If you haven’t seen it yet, proceed with caution.

The photo was taken the night of his injury on March 25 in Nashville, showing several top teeth missing in a mouth that can accurately be described as a bloody mess, after he was hit with a defected puck while standing in front of the net in a game against the Predators.

Couture revealed on Tuesday in a conference call that there was more to his injury that just damaged teeth. He also has some facial fractures, including one above his upper lip that extends to his nasal area, and another that is under the bottom row of his teeth.

The one that’s higher in his face is still painful. 

“Still struggle to eat and sleep. … It’s not a comfortable state to be in,” said Couture, who missed the final seven games of the regular season before returning for the six-game first round series loss to Edmonton.

As for the next step, Couture has yet to sit down with his dentist, although further work is on the horizon.

“There’s going to be some implants to get the teeth fixed,” he said. “Hopefully get it done in the next few weeks, and then I’ll head back to Canada.”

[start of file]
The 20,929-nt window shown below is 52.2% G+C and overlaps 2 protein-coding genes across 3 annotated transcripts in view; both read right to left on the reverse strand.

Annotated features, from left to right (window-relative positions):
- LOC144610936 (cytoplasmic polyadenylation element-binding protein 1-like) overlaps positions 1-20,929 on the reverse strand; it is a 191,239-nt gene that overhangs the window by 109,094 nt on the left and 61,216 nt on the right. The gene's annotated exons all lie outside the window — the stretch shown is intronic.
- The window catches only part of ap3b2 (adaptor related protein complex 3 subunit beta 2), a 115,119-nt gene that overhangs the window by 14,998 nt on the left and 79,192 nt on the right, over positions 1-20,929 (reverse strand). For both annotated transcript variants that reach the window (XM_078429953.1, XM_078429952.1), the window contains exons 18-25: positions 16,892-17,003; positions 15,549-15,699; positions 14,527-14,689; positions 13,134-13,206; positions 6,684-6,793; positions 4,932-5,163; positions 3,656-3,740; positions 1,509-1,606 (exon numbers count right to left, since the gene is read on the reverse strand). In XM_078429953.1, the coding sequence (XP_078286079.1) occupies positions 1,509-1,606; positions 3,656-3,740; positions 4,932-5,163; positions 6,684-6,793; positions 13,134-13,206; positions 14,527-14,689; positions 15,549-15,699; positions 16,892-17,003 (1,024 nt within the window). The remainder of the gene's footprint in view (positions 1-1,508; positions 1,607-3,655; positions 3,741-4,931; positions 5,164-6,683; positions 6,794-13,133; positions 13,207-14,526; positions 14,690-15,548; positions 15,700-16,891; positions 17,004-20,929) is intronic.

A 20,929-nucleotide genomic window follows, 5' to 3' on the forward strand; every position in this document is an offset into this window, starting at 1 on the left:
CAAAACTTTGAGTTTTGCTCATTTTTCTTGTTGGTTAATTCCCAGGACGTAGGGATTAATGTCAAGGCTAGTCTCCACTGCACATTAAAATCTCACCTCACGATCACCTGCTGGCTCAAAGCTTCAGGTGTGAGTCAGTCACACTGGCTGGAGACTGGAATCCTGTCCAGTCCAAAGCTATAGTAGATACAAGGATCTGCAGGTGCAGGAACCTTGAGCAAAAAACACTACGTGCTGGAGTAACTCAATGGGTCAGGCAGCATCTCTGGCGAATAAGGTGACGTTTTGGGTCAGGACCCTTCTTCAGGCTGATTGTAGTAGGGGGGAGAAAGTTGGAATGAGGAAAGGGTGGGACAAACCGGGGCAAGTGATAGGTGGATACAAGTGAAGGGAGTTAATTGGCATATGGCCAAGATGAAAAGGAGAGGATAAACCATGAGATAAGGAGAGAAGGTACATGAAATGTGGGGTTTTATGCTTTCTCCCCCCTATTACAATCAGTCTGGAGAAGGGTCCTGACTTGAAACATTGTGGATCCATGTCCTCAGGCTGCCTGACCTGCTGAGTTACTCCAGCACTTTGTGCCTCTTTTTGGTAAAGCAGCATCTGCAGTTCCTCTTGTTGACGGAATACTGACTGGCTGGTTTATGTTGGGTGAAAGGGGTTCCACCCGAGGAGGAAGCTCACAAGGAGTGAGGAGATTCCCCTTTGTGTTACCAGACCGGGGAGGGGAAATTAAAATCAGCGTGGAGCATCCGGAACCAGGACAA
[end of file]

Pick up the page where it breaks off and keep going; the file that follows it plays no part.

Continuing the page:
Couture doesn’t yet know how many teeth need to be replaced.

“All depends on how the teeth respond,” he said.

* * *

Joe Thornton had successful surgery on his left knee on Monday afternoon, NBC Sports California has learned, and according to a team statement released later on Tuesday he is expected to "make a complete recovery and be ready for the start of the 2017-18 season." 

According to a source, the damage to Thornton’s MCL was more significant than his ACL. The team declined to give any details about the surgery in its statement, including who performed it and where it was done. 

Thornton played four playoff games against Edmonton despite damaged knee ligaments, head coach Pete DeBoer revealed on Monday, when he said Thornton was dealing with a “torn MCL and ACL” after getting hurt in Vancouver on April 2.